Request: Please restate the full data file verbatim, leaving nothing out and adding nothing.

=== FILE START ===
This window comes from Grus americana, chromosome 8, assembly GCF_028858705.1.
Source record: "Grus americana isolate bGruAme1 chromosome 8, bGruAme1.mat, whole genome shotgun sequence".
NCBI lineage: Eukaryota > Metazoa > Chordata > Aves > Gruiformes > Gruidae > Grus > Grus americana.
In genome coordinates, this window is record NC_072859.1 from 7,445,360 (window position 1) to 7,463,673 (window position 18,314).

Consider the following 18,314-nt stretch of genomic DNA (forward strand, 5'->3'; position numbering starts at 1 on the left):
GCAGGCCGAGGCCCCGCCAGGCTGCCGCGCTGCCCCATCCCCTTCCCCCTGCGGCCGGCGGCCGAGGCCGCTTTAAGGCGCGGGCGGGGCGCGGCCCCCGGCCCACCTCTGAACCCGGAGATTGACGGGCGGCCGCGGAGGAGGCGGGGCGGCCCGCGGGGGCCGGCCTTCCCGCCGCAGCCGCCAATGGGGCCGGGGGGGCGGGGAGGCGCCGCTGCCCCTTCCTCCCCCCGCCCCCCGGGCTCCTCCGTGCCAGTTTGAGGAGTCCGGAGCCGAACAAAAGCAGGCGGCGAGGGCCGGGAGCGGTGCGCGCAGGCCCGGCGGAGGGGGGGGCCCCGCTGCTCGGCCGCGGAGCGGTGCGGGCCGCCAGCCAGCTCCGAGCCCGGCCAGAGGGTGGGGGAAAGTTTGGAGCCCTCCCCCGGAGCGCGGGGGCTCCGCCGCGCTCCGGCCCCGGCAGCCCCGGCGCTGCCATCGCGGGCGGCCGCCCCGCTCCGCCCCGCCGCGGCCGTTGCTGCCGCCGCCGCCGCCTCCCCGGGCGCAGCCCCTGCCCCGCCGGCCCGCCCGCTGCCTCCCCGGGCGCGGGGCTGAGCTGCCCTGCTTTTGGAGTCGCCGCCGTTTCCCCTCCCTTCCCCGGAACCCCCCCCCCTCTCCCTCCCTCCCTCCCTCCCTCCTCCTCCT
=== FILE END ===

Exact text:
This window comes from Grus americana, chromosome 8, assembly GCF_028858705.1.
Source record: "Grus americana isolate bGruAme1 chromosome 8, bGruAme1.mat, whole genome shotgun sequence".
NCBI lineage: Eukaryota > Metazoa > Chordata > Aves > Gruiformes > Gruidae > Grus > Grus americana.
In genome coordinates, this window is record NC_072859.1 from 7,445,360 (window position 1) to 7,463,673 (window position 18,314).

Consider the following 18,314-nt stretch of genomic DNA (forward strand, 5'->3'; position numbering starts at 1 on the left):
GCAGGCCGAGGCCCCGCCAGGCTGCCGCGCTGCCCCATCCCCTTCCCCCTGCGGCCGGCGGCCGAGGCCGCTTTAAGGCGCGGGCGGGGCGCGGCCCCCGGCCCACCTCTGAACCCGGAGATTGACGGGCGGCCGCGGAGGAGGCGGGGCGGCCCGCGGGGGCCGGCCTTCCCGCCGCAGCCGCCAATGGGGCCGGGGGGGCGGGGAGGCGCCGCTGCCCCTTCCTCCCCCCGCCCCCCGGGCTCCTCCGTGCCAGTTTGAGGAGTCCGGAGCCGAACAAAAGCAGGCGGCGAGGGCCGGGAGCGGTGCGCGCAGGCCCGGCGGAGGGGGGGGCCCCGCTGCTCGGCCGCGGAGCGGTGCGGGCCGCCAGCCAGCTCCGAGCCCGGCCAGAGGGTGGGGGAAAGTTTGGAGCCCTCCCCCGGAGCGCGGGGGCTCCGCCGCGCTCCGGCCCCGGCAGCCCCGGCGCTGCCATCGCGGGCGGCCGCCCCGCTCCGCCCCGCCGCGGCCGTTGCTGCCGCCGCCGCCGCCTCCCCGGGCGCAGCCCCTGCCCCGCCGGCCCGCCCGCTGCCTCCCCGGGCGCGGGGCTGAGCTGCCCTGCTTTTGGAGTCGCCGCCGTTTCCCCTCCCTTCCCCGGAACCCCCCCCCCTCTCCCTCCCTCCCTCCCTCCCTCCTCCTCCT